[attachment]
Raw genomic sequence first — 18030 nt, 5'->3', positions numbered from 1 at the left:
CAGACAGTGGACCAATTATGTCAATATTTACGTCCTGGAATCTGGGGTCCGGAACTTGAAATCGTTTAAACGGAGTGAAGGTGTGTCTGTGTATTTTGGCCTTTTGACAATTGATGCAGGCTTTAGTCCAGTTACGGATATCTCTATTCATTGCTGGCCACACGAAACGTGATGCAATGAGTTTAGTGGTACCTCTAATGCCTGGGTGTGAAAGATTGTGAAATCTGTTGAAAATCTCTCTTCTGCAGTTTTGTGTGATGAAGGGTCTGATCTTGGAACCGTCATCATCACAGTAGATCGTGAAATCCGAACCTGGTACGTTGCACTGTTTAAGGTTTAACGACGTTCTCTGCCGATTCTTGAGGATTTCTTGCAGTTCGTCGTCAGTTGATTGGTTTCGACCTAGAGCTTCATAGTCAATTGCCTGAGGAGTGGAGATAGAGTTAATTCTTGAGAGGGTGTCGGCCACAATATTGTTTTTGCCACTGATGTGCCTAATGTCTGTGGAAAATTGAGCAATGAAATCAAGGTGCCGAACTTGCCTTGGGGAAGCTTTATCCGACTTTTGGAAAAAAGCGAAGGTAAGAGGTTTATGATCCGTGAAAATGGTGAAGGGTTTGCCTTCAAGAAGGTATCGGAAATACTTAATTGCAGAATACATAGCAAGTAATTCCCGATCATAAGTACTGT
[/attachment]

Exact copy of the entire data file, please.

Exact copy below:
Raw genomic sequence first — 18030 nt, 5'->3', positions numbered from 1 at the left:
CAGACAGTGGACCAATTATGTCAATATTTACGTCCTGGAATCTGGGGTCCGGAACTTGAAATCGTTTAAACGGAGTGAAGGTGTGTCTGTGTATTTTGGCCTTTTGACAATTGATGCAGGCTTTAGTCCAGTTACGGATATCTCTATTCATTGCTGGCCACACGAAACGTGATGCAATGAGTTTAGTGGTACCTCTAATGCCTGGGTGTGAAAGATTGTGAAATCTGTTGAAAATCTCTCTTCTGCAGTTTTGTGTGATGAAGGGTCTGATCTTGGAACCGTCATCATCACAGTAGATCGTGAAATCCGAACCTGGTACGTTGCACTGTTTAAGGTTTAACGACGTTCTCTGCCGATTCTTGAGGATTTCTTGCAGTTCGTCGTCAGTTGATTGGTTTCGACCTAGAGCTTCATAGTCAATTGCCTGAGGAGTGGAGATAGAGTTAATTCTTGAGAGGGTGTCGGCCACAATATTGTTTTTGCCACTGATGTGCCTAATGTCTGTGGAAAATTGAGCAATGAAATCAAGGTGCCGAACTTGCCTTGGGGAAGCTTTATCCGACTTTTGGAAAAAAGCGAAGGTAAGAGGTTTATGATCCGTGAAAATGGTGAAGGGTTTGCCTTCAAGAAGGTATCGGAAATACTTAATTGCAGAATACATAGCAAGTAATTCCCGATCATAAGTACTGT